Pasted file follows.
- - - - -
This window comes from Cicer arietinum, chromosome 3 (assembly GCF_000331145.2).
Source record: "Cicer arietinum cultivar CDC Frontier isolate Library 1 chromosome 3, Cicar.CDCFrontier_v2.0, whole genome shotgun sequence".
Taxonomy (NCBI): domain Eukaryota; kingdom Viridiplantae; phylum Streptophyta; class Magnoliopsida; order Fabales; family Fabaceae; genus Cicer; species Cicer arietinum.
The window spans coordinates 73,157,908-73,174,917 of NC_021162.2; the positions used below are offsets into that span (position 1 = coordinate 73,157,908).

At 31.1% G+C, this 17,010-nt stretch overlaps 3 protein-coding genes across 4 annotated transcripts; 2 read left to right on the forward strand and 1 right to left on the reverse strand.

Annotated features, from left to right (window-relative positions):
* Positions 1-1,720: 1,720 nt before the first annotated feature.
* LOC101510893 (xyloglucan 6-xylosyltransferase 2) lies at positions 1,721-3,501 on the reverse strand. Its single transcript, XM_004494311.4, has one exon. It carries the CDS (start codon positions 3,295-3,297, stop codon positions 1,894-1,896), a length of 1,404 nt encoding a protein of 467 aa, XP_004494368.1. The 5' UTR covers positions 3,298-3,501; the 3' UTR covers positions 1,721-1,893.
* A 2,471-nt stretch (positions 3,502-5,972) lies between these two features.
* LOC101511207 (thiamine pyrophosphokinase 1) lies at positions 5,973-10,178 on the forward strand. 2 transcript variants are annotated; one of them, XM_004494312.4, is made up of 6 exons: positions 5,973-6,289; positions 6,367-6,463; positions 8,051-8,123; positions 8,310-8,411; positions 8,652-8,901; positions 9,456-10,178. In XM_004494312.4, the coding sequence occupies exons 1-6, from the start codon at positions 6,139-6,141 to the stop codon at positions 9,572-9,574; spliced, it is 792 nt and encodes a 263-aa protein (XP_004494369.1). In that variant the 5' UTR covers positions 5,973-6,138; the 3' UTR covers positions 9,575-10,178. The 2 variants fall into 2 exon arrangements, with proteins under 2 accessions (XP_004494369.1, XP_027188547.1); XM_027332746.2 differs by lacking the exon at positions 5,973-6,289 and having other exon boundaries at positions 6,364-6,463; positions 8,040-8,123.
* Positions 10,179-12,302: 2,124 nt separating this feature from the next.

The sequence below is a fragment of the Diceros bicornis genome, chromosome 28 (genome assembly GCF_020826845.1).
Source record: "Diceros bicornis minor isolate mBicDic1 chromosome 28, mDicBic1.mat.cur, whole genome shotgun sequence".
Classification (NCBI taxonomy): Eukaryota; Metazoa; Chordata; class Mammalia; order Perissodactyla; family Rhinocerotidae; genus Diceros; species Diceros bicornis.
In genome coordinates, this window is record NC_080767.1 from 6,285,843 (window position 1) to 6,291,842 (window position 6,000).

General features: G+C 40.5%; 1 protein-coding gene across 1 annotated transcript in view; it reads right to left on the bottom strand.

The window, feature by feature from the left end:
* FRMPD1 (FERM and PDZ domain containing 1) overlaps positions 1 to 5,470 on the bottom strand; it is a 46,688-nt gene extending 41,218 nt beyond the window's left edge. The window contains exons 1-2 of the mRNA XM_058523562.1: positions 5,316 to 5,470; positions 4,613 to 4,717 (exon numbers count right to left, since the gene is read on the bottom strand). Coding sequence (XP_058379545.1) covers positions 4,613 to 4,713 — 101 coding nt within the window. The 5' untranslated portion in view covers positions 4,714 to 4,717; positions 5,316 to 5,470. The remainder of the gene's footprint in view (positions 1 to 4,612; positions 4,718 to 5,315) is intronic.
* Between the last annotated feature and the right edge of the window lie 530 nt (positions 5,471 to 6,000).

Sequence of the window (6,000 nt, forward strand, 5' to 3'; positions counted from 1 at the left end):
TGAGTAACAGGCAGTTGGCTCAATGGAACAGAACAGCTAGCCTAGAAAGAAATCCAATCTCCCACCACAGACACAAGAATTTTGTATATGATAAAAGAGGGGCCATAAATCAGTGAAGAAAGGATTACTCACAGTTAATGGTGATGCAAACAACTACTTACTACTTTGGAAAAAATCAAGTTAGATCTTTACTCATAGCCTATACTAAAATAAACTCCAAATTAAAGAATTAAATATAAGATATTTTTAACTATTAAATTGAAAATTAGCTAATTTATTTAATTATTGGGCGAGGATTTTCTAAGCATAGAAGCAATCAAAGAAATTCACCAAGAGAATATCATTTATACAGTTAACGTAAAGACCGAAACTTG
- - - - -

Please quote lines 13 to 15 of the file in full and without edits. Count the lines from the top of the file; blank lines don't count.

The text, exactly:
Source record: "Diceros bicornis minor isolate mBicDic1 chromosome 28, mDicBic1.mat.cur, whole genome shotgun sequence".
Classification (NCBI taxonomy): Eukaryota; Metazoa; Chordata; class Mammalia; order Perissodactyla; family Rhinocerotidae; genus Diceros; species Diceros bicornis.
In genome coordinates, this window is record NC_080767.1 from 6,285,843 (window position 1) to 6,291,842 (window position 6,000).